AYER - There is no question that eating a diet rich in brain-healthy foods can benefit people at any and every age - it reduces inflammation, regulates blood sugar, promotes heart health and scientists are now finding it may have an effect on delaying the symptoms of Alzheimer's disease.
On March 20, residents of Ayer had the opportunity to hear from experts on how making more healthful and mindful food choices can benefit your brain and whole body health. Nashoba Valley Medical, Nashoba Park Assisted Living and Concord Park Senior Living hosted a presentation at the Ayer Library on these topics.
Presenter Caitlin Silva, RD, LDN clinical nutrition manager at Nashoba Valley Medical Center, spoke on the value of nutrition and the importance of reading labels.
Stephanie Burton, executive director at Nashoba Park, and Maryellen King, director of community relations at Concord Park, provided guests with "Brain Healthy Cooking," an educational program that allows individuals to learn and experience a way of eating and cooking that promotes whole body and brain health. This presentation demonstrates how easy nutrition guidelines and recipes can get you started on the road to a healthier mind and improved memory. The presentation was accompanied by a brain-healthy meal featuring roasted turkey wraps, cinnamon broccoli salad and quinoa oatmeal squares.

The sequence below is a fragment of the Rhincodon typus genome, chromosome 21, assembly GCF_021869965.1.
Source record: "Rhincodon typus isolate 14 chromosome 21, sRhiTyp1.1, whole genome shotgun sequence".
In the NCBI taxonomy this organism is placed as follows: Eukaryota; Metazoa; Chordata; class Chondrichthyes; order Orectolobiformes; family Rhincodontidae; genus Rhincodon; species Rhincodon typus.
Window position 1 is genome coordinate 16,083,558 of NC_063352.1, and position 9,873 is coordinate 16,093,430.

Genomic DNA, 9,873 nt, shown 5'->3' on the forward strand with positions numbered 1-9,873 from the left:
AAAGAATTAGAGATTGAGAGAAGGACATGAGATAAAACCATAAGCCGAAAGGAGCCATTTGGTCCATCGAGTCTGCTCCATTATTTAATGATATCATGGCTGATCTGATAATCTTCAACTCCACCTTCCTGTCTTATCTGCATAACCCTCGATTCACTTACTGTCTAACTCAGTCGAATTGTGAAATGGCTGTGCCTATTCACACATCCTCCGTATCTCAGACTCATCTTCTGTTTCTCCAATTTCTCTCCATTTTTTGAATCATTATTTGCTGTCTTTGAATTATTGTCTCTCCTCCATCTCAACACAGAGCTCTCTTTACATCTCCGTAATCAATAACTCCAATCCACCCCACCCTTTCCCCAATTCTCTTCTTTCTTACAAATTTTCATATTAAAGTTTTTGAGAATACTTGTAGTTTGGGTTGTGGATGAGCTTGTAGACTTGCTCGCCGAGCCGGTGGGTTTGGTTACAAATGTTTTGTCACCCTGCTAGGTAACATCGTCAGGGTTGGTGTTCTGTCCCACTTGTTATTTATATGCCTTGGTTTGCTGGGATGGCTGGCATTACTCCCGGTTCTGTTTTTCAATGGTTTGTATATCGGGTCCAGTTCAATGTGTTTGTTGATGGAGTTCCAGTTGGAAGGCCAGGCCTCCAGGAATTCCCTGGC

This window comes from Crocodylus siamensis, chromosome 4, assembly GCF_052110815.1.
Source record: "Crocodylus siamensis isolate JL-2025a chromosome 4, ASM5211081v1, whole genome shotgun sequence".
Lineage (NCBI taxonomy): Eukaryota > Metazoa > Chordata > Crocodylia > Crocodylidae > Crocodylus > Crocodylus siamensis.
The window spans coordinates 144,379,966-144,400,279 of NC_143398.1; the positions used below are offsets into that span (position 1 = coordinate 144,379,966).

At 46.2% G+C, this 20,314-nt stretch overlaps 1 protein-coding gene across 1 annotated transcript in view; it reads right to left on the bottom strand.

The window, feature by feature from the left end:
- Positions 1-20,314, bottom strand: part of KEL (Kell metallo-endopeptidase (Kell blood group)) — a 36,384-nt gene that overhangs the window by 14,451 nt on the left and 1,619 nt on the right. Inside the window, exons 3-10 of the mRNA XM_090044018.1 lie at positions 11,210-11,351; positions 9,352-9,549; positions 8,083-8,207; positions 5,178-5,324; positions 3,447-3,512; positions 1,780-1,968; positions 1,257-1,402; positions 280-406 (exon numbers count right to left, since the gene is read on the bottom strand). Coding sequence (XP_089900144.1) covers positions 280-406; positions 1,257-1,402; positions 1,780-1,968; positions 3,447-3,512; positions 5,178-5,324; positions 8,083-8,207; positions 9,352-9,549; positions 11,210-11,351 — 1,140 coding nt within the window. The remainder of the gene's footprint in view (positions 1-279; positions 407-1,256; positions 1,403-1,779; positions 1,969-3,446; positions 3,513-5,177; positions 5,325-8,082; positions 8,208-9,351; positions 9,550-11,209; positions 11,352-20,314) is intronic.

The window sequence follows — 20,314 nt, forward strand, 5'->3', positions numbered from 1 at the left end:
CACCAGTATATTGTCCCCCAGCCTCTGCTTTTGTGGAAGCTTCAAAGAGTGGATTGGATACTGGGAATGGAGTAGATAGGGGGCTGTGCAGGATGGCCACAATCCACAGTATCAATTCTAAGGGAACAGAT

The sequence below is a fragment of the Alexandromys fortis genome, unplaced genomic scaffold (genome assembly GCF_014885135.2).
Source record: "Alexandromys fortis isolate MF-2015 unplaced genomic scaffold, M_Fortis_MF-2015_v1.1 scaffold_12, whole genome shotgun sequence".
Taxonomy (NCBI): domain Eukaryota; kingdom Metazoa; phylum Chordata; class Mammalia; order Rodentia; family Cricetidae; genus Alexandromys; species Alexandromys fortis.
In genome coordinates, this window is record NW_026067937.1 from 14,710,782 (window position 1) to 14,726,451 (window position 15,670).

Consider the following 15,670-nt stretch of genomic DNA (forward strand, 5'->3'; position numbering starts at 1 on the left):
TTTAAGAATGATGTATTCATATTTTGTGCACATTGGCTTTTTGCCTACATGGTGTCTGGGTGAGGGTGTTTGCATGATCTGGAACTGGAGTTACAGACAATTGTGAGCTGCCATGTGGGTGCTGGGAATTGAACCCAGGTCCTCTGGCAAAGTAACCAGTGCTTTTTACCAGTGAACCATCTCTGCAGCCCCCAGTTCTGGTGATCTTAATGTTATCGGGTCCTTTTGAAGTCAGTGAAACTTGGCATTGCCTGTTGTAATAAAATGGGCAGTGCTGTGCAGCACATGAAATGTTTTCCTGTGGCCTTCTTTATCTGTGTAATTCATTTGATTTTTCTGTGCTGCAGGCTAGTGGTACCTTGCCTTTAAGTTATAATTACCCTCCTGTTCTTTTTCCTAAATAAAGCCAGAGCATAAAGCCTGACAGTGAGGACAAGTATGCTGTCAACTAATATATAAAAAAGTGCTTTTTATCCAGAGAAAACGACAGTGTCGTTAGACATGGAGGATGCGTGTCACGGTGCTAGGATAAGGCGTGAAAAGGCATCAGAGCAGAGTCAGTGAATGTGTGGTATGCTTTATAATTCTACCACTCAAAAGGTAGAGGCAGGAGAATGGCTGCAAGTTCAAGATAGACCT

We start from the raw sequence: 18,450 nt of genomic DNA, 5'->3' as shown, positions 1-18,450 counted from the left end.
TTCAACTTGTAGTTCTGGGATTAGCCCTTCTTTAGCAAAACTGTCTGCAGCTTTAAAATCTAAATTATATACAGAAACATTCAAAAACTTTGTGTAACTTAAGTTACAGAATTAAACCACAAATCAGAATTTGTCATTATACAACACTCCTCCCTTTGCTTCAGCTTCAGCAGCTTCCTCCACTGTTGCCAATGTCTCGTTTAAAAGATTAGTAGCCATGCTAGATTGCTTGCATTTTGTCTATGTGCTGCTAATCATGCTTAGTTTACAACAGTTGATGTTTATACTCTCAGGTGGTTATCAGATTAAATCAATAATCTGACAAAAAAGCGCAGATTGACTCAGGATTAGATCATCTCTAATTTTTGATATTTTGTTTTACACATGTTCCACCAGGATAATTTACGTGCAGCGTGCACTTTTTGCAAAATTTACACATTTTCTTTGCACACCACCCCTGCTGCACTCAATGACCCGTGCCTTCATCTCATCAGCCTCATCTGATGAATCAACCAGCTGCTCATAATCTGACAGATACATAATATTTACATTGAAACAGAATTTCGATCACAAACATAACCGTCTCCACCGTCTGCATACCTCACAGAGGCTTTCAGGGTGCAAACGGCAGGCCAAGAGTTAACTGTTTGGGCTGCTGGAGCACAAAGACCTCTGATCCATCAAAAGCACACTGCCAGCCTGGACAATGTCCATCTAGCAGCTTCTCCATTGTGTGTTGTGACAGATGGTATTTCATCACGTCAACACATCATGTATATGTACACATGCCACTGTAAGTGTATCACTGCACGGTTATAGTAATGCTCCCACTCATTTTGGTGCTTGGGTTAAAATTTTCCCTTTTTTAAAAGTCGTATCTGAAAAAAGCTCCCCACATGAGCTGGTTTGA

Senior Living Residences is the developer of the Brain Healthy Cooking Program, an award-winning nutrition program that brings residents at their assisted-living communities delicious tastetested brain healthy choices on their daily menus and offers hearthealthy, memory boosting advice and recipes for anyone through their companion website www.Brain- HealthyCooking.com.
SLR's Brain Healthy Cooking program is largely based on the popular and well-researched Mediterranean diet, and features "brain healthy foods" such as dark berry fruits, leafy green vegetables, whole grains, herbs, spices, fish and seafood.